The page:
solarizing lith film

Discussion in 'Photography' started by Luis Ortega, Feb 9, 2006.

  1. Luis Ortega

    Luis Ortega Guest

    I am trying to solarize some type 3 kodak lith film sheets, using their own
    Kodalith A & B developer and some BW negatives. I am projecting 35mm negs
    onto 8 x 10 lith sheets in hopes that getting a good solarization effect on
    film will let me then print multiple copies, compared to solarizing prints.
    I have some experience with solarizing BW prints but I'm not getting
    anywhere with the lith film.

    Can anyone please advise me on how to solarize lith film or point me to a
    source that might answer my question?

    Thanks a lot.
     
    Luis Ortega, Feb 9, 2006
    #1
    1. Advertisements

  2. Luis Ortega

    Pat Guest

    Wow, I've been out of the darkroom so long ....

    As I remember it, Litho film is very high contrast and you get only
    black and clear -- no grayscale. I'm not sure how that would solarize.

    I did a quite search and found this article
    http://photography.about.com/library/weekly/aa091399c.htm
    It talks a little about Lith film and the chemicals. Maybe it will
    help. You know more about film than I do. It's just been SO long. Put
    is this way, I still use ASA instead of ISO. But it's great to see
    someone staying with traditional methods.

    Sorry I can't be of more help. Good luck.
     
    Pat, Feb 10, 2006
    #2
    1. Advertisements

  3. Luis Ortega

    Luis Ortega Guest

    Thanks, I've been reading about it and it seems that you need to use a
    different
    developer than lith developer to produce some sort of tonal range on the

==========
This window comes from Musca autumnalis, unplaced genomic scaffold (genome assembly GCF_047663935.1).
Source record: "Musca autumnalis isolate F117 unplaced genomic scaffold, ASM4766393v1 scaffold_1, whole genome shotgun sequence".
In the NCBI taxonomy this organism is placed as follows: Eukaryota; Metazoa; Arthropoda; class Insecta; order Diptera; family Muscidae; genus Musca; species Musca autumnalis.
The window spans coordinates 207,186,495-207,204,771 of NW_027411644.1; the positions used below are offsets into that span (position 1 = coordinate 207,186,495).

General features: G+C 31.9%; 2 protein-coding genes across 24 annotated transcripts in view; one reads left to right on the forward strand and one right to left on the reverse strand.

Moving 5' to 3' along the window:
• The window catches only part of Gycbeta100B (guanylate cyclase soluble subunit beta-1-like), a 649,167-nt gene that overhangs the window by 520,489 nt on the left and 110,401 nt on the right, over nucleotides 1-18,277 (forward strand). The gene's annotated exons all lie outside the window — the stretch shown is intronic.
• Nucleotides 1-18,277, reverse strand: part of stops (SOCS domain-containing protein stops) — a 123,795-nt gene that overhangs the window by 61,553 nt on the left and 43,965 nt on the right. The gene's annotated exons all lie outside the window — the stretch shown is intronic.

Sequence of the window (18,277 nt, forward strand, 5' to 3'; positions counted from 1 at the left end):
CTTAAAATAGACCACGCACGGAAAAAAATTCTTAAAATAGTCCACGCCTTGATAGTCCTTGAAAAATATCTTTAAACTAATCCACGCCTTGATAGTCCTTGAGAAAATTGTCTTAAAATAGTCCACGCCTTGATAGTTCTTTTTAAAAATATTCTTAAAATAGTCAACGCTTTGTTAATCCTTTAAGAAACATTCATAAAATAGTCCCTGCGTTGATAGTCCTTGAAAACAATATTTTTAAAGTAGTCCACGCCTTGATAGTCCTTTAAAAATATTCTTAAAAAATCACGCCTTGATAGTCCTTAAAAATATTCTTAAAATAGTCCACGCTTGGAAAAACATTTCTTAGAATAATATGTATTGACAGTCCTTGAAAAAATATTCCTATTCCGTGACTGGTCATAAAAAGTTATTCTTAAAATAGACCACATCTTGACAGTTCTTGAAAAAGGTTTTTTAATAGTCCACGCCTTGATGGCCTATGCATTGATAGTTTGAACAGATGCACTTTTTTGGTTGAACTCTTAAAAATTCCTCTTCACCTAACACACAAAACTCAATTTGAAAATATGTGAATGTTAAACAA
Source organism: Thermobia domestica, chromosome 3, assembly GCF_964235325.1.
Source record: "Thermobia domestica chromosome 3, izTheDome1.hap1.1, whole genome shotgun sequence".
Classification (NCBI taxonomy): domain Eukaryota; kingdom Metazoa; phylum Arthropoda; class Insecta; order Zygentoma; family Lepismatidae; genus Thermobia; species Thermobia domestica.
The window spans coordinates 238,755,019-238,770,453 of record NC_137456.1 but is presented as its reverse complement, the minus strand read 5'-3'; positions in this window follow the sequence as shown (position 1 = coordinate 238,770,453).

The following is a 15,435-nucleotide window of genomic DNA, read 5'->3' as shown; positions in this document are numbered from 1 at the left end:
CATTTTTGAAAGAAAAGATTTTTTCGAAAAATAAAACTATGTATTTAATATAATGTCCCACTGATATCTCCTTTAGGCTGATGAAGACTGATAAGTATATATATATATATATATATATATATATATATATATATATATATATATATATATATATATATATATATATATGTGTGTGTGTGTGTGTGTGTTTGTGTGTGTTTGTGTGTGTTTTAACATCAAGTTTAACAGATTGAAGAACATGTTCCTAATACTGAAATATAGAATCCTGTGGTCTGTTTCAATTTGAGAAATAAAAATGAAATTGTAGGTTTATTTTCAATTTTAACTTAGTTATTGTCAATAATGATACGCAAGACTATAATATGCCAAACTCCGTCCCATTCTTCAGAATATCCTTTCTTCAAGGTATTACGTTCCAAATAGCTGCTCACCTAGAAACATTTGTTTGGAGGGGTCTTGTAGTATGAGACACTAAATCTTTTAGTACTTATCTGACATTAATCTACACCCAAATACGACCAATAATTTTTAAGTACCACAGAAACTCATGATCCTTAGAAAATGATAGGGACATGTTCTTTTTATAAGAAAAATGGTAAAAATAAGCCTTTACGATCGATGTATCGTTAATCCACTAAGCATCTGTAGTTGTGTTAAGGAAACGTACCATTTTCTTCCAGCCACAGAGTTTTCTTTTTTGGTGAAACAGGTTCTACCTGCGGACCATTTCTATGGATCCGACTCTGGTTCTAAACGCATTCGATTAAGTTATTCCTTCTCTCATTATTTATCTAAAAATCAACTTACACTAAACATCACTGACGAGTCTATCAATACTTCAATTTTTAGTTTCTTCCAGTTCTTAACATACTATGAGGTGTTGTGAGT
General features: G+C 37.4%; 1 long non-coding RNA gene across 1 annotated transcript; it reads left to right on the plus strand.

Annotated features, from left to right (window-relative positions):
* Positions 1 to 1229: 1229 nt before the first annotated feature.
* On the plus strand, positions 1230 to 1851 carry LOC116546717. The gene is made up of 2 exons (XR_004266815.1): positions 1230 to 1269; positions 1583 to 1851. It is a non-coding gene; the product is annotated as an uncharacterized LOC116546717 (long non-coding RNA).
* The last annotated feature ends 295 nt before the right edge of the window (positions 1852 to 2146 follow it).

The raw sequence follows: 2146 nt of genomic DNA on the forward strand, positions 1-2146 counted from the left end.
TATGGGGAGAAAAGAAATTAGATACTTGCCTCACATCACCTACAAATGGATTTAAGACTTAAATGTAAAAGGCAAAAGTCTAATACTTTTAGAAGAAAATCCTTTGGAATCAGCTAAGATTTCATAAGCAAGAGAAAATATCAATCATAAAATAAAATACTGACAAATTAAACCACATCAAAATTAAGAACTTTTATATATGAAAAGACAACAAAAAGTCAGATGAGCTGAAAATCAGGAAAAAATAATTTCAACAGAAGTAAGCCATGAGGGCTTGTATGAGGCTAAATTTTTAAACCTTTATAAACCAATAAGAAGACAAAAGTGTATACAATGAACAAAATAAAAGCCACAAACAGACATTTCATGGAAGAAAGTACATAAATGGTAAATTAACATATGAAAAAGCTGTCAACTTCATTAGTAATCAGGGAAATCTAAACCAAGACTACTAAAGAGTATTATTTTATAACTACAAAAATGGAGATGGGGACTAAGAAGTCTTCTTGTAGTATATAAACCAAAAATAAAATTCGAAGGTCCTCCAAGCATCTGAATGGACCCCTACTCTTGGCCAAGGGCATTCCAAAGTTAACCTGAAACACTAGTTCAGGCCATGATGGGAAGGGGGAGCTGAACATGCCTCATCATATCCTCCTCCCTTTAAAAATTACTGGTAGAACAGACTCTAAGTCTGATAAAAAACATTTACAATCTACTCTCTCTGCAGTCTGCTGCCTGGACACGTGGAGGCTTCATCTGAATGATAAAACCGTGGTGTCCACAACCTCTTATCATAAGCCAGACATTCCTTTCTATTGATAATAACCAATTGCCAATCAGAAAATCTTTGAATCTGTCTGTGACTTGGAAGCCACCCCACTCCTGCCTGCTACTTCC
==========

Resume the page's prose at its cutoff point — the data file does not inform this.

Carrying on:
film that can get solarized.
     
    Luis Ortega, Feb 10, 2006
    #3
  4. Luis Ortega

    Mark Dunn Guest

    You need to use a continuous tone developer. It's quite possible; I used to
    make copy transparencies on Kodalith 2556 and IIRC used dilute print dev. Of
    course, printing from negs, you'll then have solarised positives which
    you'll need to contact print again to get a neg for printing. That's why you
    might want to try solarising prints, copying them, then printing from the
    new neg. To get a solarised neg direct you need to print on direct positive
    film. Or you could reversal process the lith film. Good luck, and well done
    for helping. keep wet photography alive
     
    Mark Dunn, Feb 10, 2006
    #4
  5. Luis Ortega

    Dankwart Guest

    I used to simply solarize a print. I exposed the print on a higher-contrast
    paper. Then I started to develop it in a water-diluted developer (about 1:5)
    until the first blacks came out. Then I solarized the print while in the
    diluted developer with a 15 W bulb and completed the development normally.
    I never found the final print contrasty enough. Therefore I re-photographed
    the print, creating a new negative from which I could print (high contrast)
    as much as I wanted..
    Dankwart

    --

    |***************************************************************|
    | Note my new email address: !
    !
    !
    ! Visit my Web Site http://dankwart.tripod.com |
    !
    |
    ****************************************************************.
     
    Dankwart, Feb 11, 2006
    #5
    1. Advertisements

Ask a Question

Want to reply to this thread or ask your own question?

You'll need to choose a username for the site, which only take a couple of moments (here). After that, you can post your question and our members will help you out.